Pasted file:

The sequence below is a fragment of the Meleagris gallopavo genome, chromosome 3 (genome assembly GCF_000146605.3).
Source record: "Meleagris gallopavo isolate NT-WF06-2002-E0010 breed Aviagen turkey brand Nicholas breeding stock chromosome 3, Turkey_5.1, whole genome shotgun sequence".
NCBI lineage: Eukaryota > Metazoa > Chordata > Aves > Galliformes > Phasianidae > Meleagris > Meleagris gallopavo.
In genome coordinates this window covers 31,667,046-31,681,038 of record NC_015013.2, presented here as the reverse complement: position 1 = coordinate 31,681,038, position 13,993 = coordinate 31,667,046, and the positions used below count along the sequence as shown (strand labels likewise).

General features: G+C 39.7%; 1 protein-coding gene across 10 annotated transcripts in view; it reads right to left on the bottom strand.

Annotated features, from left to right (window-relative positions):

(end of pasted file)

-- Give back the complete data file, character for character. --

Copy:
The sequence below is a fragment of the Meleagris gallopavo genome, chromosome 3 (genome assembly GCF_000146605.3).
Source record: "Meleagris gallopavo isolate NT-WF06-2002-E0010 breed Aviagen turkey brand Nicholas breeding stock chromosome 3, Turkey_5.1, whole genome shotgun sequence".
NCBI lineage: Eukaryota > Metazoa > Chordata > Aves > Galliformes > Phasianidae > Meleagris > Meleagris gallopavo.
In genome coordinates this window covers 31,667,046-31,681,038 of record NC_015013.2, presented here as the reverse complement: position 1 = coordinate 31,681,038, position 13,993 = coordinate 31,667,046, and the positions used below count along the sequence as shown (strand labels likewise).

General features: G+C 39.7%; 1 protein-coding gene across 10 annotated transcripts in view; it reads right to left on the bottom strand.

Annotated features, from left to right (window-relative positions):